You can get paid for watching TV.
Pinch yourself, no one is pulling your leg, this is not a cruel joke – you can grab your favorite blanket and settle in for some entertainment as you pay.
The world rarely works in such surprising ways.
But in this case, it’s true — even though you may not have much wiggle room as far as what you see.
You can earn money by transcribing audio from television shows, movies and other media as a closed captioner, from the comfort of your living room. Or your kitchen counter. Or a wine bar on a beach somewhere. (Hey, just an idea).
With this kind of flexibility and freedom, who cares what’s in the tube? If your ears are pricked and your typing speed and accuracy are on point, read on to learn more about this sound-too-good-to-be-true job opportunity.
What’s it like to work from home as a captioner?
Working as a captioner is, in some ways, exactly what you might expect. You watch and listen to video programs and type subtitles.
But once you start digging into the world of captioning work, you’ll soon discover that there’s more to it than writing dialogue for actors.
For example, there are two main types of captioning tasks available. The first is Offline Closed captioning, where you type transcripts of pre-recorded shows at your own pace.
But you can also find job ads for it Real-time captions, which replicate something as it appears on television in real time — are, as you might expect, a touch high on the stress meter. For that reason, most real-time captioning jobs require extensive experience and perhaps even specialized education, sometimes using a professional. Stenotype Like a court reporter.
Offline closed captioning This is the most flexible option, allowing you to set your own time and transcribe audio at your convenience. Of course, the more captioning you do and the more skilled you become at the process, the more you can earn, since these jobs are usually paid on a per-video-minute basis. (More on that below.)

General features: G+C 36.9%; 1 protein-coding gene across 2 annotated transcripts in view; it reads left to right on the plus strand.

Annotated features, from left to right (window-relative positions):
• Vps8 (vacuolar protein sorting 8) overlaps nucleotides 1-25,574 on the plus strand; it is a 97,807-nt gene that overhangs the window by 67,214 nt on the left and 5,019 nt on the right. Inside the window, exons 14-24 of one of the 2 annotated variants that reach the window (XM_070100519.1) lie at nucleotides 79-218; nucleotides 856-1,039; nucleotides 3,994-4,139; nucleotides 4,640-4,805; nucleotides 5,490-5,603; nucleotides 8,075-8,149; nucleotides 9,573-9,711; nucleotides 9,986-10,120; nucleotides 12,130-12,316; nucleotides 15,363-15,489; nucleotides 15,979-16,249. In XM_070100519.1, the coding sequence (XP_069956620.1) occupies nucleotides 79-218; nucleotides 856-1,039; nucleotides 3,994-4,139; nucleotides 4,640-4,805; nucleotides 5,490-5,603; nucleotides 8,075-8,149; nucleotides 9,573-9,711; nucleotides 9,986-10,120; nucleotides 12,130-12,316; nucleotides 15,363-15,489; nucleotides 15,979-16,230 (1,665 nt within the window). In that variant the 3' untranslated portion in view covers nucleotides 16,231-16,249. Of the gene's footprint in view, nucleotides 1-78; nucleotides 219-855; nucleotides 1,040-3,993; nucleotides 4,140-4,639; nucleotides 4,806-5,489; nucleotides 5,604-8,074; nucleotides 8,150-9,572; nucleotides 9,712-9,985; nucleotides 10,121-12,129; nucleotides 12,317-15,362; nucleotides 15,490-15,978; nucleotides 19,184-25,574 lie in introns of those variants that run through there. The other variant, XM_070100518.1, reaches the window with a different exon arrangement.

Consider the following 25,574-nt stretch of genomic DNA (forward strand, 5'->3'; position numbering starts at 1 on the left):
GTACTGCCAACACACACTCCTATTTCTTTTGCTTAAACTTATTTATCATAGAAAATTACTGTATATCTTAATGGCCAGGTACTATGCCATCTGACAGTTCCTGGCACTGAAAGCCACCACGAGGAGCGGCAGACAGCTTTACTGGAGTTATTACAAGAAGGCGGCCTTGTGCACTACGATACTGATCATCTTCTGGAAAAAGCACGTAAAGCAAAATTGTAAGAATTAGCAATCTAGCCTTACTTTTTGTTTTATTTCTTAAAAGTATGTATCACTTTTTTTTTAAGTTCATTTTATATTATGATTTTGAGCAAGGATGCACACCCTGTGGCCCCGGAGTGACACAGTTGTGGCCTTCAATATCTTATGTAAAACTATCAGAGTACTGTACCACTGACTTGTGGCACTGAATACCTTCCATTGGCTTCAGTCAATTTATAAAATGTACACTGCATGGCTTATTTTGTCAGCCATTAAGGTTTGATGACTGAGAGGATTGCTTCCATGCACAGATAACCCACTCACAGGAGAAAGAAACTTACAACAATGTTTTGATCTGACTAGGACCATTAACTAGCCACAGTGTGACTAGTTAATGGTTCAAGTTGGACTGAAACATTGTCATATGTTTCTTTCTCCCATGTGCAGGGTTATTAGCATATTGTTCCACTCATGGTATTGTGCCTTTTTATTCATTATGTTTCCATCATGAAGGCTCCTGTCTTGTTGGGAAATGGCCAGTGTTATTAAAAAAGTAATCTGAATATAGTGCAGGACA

Offline closed captioning is also more accessible, with many entry-level, freelance roles available to novice applicants without a college degree, let alone experience as a stenographer. So for the purposes of this post, we’ll focus on those locations.
How to qualify as a closed captioner and what to expect
While you may not need a bachelor’s degree to become a captioner, some skills will come in handy. Attention to detail, fast and accurate typing, and general ease around the computer are a must. This is helpful if you are a bit of a lip reader!
You will need some basic tools to start captioning work, A working computer, a reliable internet connection and possibly a A quality pair of headphones – Especially if you’re dealing with neighborhood kids. (Or from that beach bar we were talking about).
Some captioners are an investment Foot pedal This makes it easy to slow down, pause and playback audio, leaving your hands free to continue typing; Some add a second monitor so they have more screen space to watch shows and use captioning software at the same time. But all of these are relatively small, one-time costs and may not be necessary depending on the specific location.